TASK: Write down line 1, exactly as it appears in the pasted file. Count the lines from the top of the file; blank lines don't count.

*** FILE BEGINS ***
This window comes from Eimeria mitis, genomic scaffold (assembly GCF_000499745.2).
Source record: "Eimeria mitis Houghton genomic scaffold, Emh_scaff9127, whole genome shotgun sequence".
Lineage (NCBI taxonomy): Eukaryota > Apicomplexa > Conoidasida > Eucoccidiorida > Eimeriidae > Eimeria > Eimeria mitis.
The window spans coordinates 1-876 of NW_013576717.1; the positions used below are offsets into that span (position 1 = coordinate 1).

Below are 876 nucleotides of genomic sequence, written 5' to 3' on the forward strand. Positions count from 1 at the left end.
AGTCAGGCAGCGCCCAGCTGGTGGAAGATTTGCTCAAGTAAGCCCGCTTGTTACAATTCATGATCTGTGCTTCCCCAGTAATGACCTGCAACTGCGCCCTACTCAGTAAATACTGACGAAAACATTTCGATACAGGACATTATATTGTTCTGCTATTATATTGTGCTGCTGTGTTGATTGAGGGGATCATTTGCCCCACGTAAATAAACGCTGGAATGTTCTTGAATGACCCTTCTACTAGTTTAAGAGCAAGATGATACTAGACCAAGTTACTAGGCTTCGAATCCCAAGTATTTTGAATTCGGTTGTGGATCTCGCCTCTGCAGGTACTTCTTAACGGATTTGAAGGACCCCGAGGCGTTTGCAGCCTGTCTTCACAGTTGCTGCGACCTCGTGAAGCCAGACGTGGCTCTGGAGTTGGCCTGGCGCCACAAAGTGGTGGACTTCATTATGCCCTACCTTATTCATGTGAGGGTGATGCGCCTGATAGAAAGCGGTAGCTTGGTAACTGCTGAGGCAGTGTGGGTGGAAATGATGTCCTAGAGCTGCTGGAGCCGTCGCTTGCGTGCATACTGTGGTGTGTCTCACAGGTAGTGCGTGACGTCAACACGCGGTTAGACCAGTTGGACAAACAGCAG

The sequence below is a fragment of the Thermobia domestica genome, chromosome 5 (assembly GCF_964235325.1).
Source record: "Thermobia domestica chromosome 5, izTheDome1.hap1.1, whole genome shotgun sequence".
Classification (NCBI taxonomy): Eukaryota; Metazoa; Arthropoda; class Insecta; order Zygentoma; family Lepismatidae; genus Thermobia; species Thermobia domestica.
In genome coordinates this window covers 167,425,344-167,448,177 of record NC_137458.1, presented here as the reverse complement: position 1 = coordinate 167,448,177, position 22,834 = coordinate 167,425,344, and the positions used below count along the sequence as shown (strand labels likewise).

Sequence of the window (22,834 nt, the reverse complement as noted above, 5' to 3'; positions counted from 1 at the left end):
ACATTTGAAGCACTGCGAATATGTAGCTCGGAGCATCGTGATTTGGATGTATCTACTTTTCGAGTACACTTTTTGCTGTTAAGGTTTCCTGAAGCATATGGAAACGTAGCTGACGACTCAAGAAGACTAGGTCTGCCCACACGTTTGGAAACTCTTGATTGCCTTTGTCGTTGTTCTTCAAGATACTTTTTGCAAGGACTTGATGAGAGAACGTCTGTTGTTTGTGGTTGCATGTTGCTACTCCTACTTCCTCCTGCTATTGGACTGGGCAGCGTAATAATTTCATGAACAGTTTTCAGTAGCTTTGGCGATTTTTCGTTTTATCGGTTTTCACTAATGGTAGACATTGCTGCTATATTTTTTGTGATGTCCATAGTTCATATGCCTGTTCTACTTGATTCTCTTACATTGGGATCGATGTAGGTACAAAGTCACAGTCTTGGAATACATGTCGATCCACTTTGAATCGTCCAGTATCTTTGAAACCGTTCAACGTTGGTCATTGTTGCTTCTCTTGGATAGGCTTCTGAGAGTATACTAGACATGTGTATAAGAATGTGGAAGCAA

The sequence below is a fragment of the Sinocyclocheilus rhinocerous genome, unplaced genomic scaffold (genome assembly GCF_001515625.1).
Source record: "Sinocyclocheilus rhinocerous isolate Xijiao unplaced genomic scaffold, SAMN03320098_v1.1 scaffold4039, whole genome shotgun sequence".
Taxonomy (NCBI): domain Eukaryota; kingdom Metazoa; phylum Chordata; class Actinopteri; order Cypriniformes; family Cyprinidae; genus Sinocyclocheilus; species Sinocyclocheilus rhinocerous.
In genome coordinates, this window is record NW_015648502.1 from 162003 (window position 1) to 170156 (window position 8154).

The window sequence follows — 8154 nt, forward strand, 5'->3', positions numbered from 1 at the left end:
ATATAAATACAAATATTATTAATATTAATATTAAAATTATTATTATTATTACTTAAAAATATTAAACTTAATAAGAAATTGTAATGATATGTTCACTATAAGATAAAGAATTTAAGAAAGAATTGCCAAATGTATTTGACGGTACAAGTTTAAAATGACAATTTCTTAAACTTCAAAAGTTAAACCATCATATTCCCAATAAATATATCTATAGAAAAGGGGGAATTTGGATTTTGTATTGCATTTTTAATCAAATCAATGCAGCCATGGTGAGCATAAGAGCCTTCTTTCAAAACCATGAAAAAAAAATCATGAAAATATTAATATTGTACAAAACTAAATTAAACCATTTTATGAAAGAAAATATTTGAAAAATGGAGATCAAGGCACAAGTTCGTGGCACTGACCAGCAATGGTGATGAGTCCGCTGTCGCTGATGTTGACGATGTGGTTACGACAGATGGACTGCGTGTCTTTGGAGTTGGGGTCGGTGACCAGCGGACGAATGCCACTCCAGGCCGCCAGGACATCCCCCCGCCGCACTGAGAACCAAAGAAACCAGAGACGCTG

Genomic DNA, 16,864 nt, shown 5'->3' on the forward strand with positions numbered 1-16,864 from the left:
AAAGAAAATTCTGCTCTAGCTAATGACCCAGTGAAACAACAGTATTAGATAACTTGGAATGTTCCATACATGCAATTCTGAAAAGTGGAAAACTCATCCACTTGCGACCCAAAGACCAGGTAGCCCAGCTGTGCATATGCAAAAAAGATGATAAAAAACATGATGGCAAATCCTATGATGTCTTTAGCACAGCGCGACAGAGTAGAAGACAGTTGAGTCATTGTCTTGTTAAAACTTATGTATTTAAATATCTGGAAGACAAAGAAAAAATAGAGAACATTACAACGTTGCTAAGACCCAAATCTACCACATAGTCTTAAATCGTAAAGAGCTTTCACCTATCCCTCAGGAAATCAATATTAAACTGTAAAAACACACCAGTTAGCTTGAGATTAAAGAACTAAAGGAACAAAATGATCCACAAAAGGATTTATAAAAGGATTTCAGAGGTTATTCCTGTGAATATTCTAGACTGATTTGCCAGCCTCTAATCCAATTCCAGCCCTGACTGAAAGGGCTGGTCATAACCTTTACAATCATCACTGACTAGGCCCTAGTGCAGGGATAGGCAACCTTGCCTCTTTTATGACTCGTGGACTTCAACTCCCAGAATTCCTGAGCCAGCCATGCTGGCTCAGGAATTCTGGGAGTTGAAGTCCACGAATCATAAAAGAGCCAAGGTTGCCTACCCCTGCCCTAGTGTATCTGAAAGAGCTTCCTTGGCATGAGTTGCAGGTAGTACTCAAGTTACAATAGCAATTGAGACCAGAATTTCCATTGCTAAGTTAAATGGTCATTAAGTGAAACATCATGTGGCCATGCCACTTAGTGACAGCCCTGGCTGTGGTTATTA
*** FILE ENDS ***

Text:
This window comes from Eimeria mitis, genomic scaffold (assembly GCF_000499745.2).